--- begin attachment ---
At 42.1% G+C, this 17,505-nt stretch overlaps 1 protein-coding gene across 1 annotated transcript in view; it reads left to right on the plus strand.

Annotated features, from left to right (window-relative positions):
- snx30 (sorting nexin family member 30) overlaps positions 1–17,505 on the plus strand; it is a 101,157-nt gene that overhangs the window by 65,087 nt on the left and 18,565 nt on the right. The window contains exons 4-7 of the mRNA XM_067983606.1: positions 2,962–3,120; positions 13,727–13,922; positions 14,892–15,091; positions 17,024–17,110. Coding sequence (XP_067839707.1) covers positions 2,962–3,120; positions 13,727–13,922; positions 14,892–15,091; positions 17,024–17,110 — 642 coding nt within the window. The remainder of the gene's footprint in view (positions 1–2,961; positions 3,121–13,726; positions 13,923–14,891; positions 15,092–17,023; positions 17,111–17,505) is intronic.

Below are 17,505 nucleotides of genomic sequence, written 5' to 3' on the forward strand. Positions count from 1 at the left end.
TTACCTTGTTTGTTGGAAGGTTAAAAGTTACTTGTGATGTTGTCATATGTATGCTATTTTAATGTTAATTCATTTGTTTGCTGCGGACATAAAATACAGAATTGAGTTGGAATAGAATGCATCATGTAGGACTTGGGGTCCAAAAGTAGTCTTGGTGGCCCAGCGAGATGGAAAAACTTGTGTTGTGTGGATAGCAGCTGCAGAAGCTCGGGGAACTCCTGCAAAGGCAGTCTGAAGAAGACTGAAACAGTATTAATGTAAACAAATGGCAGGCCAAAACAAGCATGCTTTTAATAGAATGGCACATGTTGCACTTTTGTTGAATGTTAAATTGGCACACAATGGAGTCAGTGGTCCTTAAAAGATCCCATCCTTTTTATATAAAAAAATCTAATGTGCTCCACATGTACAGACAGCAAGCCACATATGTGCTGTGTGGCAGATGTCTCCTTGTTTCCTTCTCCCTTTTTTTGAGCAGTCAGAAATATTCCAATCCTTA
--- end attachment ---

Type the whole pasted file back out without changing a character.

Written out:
At 42.1% G+C, this 17,505-nt stretch overlaps 1 protein-coding gene across 1 annotated transcript in view; it reads left to right on the plus strand.

Annotated features, from left to right (window-relative positions):
- snx30 (sorting nexin family member 30) overlaps positions 1–17,505 on the plus strand; it is a 101,157-nt gene that overhangs the window by 65,087 nt on the left and 18,565 nt on the right. The window contains exons 4-7 of the mRNA XM_067983606.1: positions 2,962–3,120; positions 13,727–13,922; positions 14,892–15,091; positions 17,024–17,110. Coding sequence (XP_067839707.1) covers positions 2,962–3,120; positions 13,727–13,922; positions 14,892–15,091; positions 17,024–17,110 — 642 coding nt within the window. The remainder of the gene's footprint in view (positions 1–2,961; positions 3,121–13,726; positions 13,923–14,891; positions 15,092–17,023; positions 17,111–17,505) is intronic.

Below are 17,505 nucleotides of genomic sequence, written 5' to 3' on the forward strand. Positions count from 1 at the left end.
TTACCTTGTTTGTTGGAAGGTTAAAAGTTACTTGTGATGTTGTCATATGTATGCTATTTTAATGTTAATTCATTTGTTTGCTGCGGACATAAAATACAGAATTGAGTTGGAATAGAATGCATCATGTAGGACTTGGGGTCCAAAAGTAGTCTTGGTGGCCCAGCGAGATGGAAAAACTTGTGTTGTGTGGATAGCAGCTGCAGAAGCTCGGGGAACTCCTGCAAAGGCAGTCTGAAGAAGACTGAAACAGTATTAATGTAAACAAATGGCAGGCCAAAACAAGCATGCTTTTAATAGAATGGCACATGTTGCACTTTTGTTGAATGTTAAATTGGCACACAATGGAGTCAGTGGTCCTTAAAAGATCCCATCCTTTTTATATAAAAAAATCTAATGTGCTCCACATGTACAGACAGCAAGCCACATATGTGCTGTGTGGCAGATGTCTCCTTGTTTCCTTCTCCCTTTTTTTGAGCAGTCAGAAATATTCCAATCCTTA